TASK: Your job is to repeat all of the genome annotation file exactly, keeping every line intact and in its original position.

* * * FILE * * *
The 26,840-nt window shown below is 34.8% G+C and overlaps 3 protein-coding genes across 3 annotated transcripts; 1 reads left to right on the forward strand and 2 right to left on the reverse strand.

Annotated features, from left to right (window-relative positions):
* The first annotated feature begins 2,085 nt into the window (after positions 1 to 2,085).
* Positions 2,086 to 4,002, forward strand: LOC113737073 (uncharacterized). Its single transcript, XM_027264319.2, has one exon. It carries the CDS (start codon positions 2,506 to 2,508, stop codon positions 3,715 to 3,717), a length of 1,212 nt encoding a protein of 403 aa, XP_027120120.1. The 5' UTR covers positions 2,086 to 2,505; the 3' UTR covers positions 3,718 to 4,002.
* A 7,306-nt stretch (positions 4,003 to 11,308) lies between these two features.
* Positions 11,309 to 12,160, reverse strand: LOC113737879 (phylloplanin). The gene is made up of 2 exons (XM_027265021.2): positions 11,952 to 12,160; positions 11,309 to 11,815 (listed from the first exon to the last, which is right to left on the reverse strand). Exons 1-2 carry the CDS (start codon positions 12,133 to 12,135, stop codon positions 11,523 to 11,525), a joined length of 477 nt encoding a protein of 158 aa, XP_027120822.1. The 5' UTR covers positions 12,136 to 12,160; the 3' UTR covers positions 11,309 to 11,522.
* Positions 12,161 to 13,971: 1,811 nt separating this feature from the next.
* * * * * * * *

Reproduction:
The 26,840-nt window shown below is 34.8% G+C and overlaps 3 protein-coding genes across 3 annotated transcripts; 1 reads left to right on the forward strand and 2 right to left on the reverse strand.

Annotated features, from left to right (window-relative positions):
* The first annotated feature begins 2,085 nt into the window (after positions 1 to 2,085).
* Positions 2,086 to 4,002, forward strand: LOC113737073 (uncharacterized). Its single transcript, XM_027264319.2, has one exon. It carries the CDS (start codon positions 2,506 to 2,508, stop codon positions 3,715 to 3,717), a length of 1,212 nt encoding a protein of 403 aa, XP_027120120.1. The 5' UTR covers positions 2,086 to 2,505; the 3' UTR covers positions 3,718 to 4,002.
* A 7,306-nt stretch (positions 4,003 to 11,308) lies between these two features.
* Positions 11,309 to 12,160, reverse strand: LOC113737879 (phylloplanin). The gene is made up of 2 exons (XM_027265021.2): positions 11,952 to 12,160; positions 11,309 to 11,815 (listed from the first exon to the last, which is right to left on the reverse strand). Exons 1-2 carry the CDS (start codon positions 12,133 to 12,135, stop codon positions 11,523 to 11,525), a joined length of 477 nt encoding a protein of 158 aa, XP_027120822.1. The 5' UTR covers positions 12,136 to 12,160; the 3' UTR covers positions 11,309 to 11,522.
* Positions 12,161 to 13,971: 1,811 nt separating this feature from the next.